• Uses: Signaling traffic

Brake lights are an important pair of lights that you can find in the same place as your taillights, though some cars have an additional brake light in the back window. These lights only illuminate when you press the brake pedal, which alerts drivers behind you that your car is slowing down. Brake lights must operate properly at all times to keep the car legal.

7. Hazard Lights

Hazard warning flasher button
Hazard warning flasher button (Image Credit: Santeri Viinamäki, Wikimedia Commons CC SA 4.0 International)
  • Uses: Signaling traffic

Hazard lights aren’t a unique set of lights. Instead, hazard lights make use of the car’s blinkers. It flashes all four at the same time to signal traffic in all directions that your car is not functioning properly and you might make sudden turns or stops. Hazard lights can also indicate dangerous driving conditions or an accident ahead. You usually turn your hazard lights on using a separate control on the dashboard.

8. Driving Lamps

  • Uses: Internal lighting

Driving lamps and lights are found inside the vehicle. Traditionally, the driving lamp was the dome light that turns on when you open the door or need to read a map. However, modern vehicles have driving lamps in the doors and other places in the vehicle that help make it easier to enter and exit.

9. Interior Utility

  • Uses: trunk, glovebox, and console storage lighting

Interior utility lights are those in the glove box, which can help you find anything you keep in there, such as your license and registration. They align with the lighting in your trunk and any other compartmental lighting. They are similar to driving lamps and might be interchangeable in some car models.

10. Dash Lighting

Dash Lighting
Image Credit: Pexels, Pixabay
  • Uses: Dash lighting and display

Dash lighting is in the dashboard itself, and you access it through the engine or from below. We recommend hiring a qualified technician to fix this type of lighting unless you have experience. Older cars used simple lights to illuminate a mechanical speedometer, but modern vehicles rely heavily on computer technology.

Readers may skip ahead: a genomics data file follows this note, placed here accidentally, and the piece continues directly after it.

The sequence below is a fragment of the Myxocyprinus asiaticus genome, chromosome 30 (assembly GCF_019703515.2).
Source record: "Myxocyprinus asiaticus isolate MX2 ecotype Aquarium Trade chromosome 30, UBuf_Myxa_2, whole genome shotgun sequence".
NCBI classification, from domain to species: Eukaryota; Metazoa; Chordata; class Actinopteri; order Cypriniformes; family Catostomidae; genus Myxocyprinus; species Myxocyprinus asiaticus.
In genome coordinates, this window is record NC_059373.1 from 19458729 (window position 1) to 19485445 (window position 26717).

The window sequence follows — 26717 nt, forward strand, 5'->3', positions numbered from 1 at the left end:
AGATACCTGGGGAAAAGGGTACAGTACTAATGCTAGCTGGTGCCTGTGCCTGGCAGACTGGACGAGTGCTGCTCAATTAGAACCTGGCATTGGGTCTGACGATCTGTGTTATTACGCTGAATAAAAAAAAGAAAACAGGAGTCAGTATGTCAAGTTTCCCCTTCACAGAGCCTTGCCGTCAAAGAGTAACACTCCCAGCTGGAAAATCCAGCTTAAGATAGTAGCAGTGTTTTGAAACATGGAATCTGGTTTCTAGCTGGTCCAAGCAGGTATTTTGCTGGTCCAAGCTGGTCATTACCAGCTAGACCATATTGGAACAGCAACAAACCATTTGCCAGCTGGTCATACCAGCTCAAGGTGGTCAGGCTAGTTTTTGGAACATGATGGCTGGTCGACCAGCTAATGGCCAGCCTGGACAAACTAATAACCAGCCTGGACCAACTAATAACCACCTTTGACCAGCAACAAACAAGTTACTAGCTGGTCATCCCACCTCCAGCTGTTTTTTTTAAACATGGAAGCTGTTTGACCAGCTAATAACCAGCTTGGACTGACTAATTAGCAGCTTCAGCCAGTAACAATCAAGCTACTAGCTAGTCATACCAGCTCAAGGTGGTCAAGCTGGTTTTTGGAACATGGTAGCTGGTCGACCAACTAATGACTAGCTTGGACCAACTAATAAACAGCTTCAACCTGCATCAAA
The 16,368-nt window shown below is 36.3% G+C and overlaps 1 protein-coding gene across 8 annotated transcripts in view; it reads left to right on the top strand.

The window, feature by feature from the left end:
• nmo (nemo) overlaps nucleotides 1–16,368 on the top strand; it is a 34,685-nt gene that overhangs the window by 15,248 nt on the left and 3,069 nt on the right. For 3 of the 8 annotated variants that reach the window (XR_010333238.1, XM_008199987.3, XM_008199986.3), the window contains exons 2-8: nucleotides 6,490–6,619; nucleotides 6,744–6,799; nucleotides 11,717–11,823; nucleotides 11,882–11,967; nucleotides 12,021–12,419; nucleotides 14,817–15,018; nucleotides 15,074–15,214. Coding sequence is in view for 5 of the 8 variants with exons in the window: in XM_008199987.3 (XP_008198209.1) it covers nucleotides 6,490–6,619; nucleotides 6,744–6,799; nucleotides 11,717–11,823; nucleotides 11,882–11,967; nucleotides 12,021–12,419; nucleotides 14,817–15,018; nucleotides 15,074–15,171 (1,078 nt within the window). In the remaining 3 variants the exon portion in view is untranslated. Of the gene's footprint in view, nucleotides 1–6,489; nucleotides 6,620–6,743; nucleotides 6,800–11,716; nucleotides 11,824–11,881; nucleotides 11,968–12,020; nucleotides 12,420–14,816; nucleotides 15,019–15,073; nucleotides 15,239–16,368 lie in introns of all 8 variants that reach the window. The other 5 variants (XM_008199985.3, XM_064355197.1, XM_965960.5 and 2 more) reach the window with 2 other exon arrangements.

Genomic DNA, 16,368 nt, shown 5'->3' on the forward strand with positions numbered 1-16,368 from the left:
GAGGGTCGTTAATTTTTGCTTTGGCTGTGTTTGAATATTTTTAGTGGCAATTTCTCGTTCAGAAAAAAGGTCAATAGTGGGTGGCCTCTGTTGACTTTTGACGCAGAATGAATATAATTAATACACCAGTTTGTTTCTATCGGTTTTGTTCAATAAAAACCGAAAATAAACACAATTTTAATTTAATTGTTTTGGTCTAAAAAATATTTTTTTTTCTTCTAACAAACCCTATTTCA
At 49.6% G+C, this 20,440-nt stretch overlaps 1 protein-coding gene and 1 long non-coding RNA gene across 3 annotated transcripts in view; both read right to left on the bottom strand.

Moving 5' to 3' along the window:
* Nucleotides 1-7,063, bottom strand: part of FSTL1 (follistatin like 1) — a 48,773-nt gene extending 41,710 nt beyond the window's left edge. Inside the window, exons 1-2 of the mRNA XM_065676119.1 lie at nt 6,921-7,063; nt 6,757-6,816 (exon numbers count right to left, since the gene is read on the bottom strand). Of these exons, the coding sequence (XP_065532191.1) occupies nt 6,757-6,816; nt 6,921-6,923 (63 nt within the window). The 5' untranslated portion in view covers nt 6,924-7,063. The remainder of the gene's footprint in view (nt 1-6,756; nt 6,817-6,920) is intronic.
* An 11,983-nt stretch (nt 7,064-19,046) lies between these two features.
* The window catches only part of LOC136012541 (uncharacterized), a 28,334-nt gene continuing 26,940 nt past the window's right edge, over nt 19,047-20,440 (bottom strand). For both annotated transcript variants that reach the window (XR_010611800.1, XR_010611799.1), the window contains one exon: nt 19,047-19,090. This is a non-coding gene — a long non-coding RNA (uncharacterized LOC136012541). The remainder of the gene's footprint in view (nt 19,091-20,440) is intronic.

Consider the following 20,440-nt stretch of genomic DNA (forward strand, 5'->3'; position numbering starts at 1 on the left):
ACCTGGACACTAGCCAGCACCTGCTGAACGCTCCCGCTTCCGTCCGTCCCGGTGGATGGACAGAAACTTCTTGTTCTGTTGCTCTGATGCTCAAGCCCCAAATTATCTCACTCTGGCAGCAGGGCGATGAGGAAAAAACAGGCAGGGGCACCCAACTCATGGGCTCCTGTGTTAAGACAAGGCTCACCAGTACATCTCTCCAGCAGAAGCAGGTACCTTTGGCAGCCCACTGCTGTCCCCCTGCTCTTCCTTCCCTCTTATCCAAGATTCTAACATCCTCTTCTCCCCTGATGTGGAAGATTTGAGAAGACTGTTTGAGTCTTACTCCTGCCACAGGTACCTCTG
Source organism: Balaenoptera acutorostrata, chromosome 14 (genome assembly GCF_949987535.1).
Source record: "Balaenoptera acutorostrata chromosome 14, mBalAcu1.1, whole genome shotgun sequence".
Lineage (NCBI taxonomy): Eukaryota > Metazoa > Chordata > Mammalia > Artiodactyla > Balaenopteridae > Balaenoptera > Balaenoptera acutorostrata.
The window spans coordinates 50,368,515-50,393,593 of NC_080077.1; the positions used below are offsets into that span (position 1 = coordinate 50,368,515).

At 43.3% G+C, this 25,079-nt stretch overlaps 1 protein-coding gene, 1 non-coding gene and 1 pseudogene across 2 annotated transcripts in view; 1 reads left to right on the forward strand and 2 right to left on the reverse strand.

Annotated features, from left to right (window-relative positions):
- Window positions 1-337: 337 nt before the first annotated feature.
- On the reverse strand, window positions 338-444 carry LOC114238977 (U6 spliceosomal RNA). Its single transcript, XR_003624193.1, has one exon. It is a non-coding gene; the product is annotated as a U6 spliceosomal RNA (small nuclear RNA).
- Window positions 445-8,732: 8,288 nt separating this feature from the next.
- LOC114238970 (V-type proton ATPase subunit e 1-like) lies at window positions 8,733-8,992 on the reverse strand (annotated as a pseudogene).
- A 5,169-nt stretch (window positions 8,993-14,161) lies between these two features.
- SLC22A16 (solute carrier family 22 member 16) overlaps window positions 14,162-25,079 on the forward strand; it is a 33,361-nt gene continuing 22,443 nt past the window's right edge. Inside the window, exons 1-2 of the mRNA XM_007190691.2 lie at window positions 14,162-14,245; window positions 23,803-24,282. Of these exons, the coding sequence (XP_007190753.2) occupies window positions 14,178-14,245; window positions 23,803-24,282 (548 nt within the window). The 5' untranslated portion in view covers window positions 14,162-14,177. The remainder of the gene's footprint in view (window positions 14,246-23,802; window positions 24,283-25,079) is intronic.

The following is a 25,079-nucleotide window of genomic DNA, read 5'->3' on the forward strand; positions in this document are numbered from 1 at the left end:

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Which Vehicle Lights Are Mandatory?

The vehicle lights that the law requires you to have are your headlights, brake lights, taillights, and blinkers. Many states also have laws governing the use of lights, requiring you to use headlights from sundown to sunrise, during rainstorms, etc.

What Lights Are Elective?

Fog lights are elective lights and are not standard on most vehicles. Daytime running lights are also elective, though many laws require you to use headlights during the day. Driving lights will keep you compliant and eliminate the guesswork. You are not required by law to keep your interior lights working, though they are quite helpful in many situations.

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Your car uses many different types of lights for many different functions, and almost all of them are essential. For example, to keep the car on the road without getting pulled over, you’ll need to keep your headlights, taillights, blinkers, and brake lights operating correctly. The other lights may not be mandatory, but they will increase your safety and make traveling more comfortable.

Featured Image Credit: Pexels, Pixabay